3. Aware says:

    A very balanced piece. Well done.

  4. San George says:

    Dream on!

  5. watching says:

    This couldn’t have been written by Glenn Fubler.

    • Common Sense says:

      Contrary to “watching’s” comment I’m 100% sure that this article was indeed written by Glenn Fubler whom I greatly respect for his insightful and common sense approach to the issues of the day.

  6. Holy Moly says:

    Well said and spoken for many!

  7. We Need it Now says:

    Thank you, Mr. Fubler, for your mature voice, appealing to everyone’s better instincts.

  8. Say Whaat? says:

    “That said, it is clear that any society benefits when its citizens are prepared to ‘think for themselves’. History is littered with evidence of when people ‘follow blindly’.”

    One example is the OBA MPs not knowing any details on airport deal, yet voting for it anyway.

    • bdaboy says:

      “One example is the OBA MPs not knowing any details on airport deal, yet voting for it anyway.”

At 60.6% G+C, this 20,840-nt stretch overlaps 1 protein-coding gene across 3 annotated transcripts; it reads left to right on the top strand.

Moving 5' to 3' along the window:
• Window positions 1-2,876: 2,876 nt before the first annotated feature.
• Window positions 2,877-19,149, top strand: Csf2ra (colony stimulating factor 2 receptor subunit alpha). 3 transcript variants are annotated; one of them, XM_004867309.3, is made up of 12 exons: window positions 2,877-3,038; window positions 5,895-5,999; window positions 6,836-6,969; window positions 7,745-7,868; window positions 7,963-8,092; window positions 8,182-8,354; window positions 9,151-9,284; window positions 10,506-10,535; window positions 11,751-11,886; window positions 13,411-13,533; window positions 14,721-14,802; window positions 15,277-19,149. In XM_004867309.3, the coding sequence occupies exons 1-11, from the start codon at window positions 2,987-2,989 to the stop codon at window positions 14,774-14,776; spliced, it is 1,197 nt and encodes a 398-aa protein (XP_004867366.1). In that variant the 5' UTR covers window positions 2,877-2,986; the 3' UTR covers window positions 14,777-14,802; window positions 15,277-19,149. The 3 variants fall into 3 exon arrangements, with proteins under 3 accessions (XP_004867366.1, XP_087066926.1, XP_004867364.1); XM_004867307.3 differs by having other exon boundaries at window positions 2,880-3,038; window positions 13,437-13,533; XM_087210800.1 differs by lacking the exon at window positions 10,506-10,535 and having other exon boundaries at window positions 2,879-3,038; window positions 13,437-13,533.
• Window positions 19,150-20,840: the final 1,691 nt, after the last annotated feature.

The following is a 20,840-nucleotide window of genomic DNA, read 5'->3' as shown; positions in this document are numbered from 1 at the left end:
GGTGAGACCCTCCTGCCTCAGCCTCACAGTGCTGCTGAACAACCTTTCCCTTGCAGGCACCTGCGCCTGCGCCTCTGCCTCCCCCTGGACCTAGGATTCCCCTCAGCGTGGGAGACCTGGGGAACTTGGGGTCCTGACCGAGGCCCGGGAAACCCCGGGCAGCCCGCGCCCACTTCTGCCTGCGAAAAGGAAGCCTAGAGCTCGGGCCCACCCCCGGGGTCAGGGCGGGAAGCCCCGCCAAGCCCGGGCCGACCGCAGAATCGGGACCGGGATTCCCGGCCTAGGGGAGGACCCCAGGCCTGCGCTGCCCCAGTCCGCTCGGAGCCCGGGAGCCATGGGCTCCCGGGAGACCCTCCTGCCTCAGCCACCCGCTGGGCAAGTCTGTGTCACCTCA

Another example is the plp/biu, and their sheep, not knowing anything about the deal, yet protesting it anyway.

  9. Curious says:

    This is one view of how things transpired and I appreciate Mr. Fubler sharing his view. There will be many other views around this project and process.

    One view not mentioned in this article is the initial lack of public information, inclusion and participation in this very large and expensive project that will impact generations to come. Information came very late and after many communication fumbles created by the Government when they ignored the pleas of so many to communicate much better, early and clearly.